A code brown was called in Papamoa yesterday after a truck carrying portable toilets lost its load.
A truck that empties the portable toilets in the area collided with a builder's trailer on Batty St, knocking the valve that drops the waste out of the truck's tank.
Papamoa Volunteer Fire Brigade were first to respond to the scene yesterday afternoon, containing the spill and cordoning off the area.
Te Puke Fire Brigade were second to the scene and chief fire officer Glenn Williams said there was not a huge amount of waste, but it had been spread all over the road.
"It didn't have a very nice odour - though we've all smelt worse.
"There wasn't hundreds of litres and that was probably why it wasn't as bad as it could have been," Mr Williams said.
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Batty St was in a new subdivision in Papamoa where a lot of construction was going on and there were plenty of portable toilets for the builders around, Mr Williams said.
The truck that accidentally released the waste was driving around sucking the waste out of port-a-loos when the collision with a trailer damaged the valve.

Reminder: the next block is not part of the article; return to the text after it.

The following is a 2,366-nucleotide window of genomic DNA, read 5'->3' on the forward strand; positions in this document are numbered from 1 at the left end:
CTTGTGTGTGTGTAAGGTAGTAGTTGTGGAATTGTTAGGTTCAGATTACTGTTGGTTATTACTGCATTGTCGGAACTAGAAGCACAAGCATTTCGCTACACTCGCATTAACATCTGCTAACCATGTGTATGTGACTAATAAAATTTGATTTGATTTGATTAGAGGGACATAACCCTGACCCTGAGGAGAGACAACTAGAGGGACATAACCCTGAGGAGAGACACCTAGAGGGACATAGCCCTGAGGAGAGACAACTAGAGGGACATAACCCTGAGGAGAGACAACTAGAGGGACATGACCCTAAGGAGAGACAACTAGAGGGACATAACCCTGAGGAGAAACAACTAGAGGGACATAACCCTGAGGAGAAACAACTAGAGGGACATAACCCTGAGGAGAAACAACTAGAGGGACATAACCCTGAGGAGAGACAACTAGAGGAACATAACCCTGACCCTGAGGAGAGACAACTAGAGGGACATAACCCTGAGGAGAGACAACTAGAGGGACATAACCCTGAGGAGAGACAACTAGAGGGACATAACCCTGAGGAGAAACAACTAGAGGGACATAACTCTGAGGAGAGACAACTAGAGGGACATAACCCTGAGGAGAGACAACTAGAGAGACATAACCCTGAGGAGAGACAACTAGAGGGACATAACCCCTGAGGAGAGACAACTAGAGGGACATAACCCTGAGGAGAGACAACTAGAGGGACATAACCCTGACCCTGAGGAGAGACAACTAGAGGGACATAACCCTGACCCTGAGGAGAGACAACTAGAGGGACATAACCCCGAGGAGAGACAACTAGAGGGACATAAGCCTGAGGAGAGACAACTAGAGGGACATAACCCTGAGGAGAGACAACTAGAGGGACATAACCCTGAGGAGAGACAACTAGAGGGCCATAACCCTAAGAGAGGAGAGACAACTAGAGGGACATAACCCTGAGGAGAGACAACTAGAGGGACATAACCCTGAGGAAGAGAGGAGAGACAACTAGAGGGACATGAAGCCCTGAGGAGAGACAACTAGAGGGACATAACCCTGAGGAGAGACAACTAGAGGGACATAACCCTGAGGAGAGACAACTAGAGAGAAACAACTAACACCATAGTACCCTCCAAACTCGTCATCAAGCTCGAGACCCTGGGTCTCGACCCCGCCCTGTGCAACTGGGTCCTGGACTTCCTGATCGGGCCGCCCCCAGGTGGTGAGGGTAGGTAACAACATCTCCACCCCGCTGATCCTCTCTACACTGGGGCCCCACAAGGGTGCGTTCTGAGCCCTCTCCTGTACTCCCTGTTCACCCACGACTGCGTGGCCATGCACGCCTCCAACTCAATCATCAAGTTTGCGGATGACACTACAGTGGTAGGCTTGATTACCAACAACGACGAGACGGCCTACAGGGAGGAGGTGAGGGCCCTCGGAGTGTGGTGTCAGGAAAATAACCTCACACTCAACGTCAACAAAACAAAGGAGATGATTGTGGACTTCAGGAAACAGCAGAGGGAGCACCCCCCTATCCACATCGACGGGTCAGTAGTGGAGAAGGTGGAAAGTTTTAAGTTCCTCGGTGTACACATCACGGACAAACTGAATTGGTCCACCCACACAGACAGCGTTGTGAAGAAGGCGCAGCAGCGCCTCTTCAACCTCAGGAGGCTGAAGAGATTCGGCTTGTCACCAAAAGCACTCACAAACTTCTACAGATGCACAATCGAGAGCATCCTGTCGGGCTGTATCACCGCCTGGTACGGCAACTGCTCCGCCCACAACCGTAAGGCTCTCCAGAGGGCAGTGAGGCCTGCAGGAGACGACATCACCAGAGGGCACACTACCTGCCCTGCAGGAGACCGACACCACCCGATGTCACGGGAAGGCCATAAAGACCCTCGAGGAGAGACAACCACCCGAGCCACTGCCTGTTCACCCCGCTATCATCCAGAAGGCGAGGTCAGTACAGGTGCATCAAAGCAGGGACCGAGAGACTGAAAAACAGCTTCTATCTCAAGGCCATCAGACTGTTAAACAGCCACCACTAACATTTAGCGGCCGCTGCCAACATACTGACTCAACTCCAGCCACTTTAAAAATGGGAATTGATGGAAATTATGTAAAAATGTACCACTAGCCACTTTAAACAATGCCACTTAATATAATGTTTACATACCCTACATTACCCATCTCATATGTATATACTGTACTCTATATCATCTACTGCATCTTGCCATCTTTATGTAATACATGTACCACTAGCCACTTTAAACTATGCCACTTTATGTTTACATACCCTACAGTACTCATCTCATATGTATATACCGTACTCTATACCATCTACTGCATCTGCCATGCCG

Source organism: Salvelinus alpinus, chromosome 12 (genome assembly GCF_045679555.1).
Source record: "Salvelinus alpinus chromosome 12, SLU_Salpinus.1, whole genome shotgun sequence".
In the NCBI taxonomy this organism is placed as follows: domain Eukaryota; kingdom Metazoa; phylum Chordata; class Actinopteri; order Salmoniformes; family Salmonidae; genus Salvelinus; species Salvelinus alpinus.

"It was fortunate it got noticed and the truck didn't continue driving down the road, pouring waste out and spreading it over a large area. Instead it was contained in a small cul de sac," he said.
The Papamoa crew alerted builders in the area to the incident and advised them to steer clear to avoid being contaminated by the chemicals in the waste.
The fire crews used water to hose the spill into a channel where it was sucked up by a "sucker truck".
It was fortunate it got noticed and the truck didn't continue driving down the road, pouring waste out and spreading it over a large area. Instead it was contained in a small cul de sac.
Greerton fire service also briefly attended the scene with a hazmat crew.
Tauranga City Council communication advisor Marcel Currin said the event was contained quickly and did not affect any waterways before the council's contractor, Downer, arrived to complete clean-up.
"To clean a spill you need to contain it with bunds, then use a combination of hose and sucker truck to vacuum up the spill. The area gets disinfected where needed, and nearby sumps get the sucker-truck treatment to make sure they're dry.
"The priority is to keep contamination from travelling any further through the stormwater system," he said.
Wastewater pollution incidents were more commonly the result of blockages in the wastewater system, he said. Blockages could lead to wastewater overflowing through manholes.
"If it flows into the stormwater system it can reach the harbour and estuaries, which is when temporary health warning signs need to be installed.
"Council's contractor deals with a few of these blockages every week, not many for a city this size. Fortunately not all of those overflows make it to the waterways," Mr Currin said.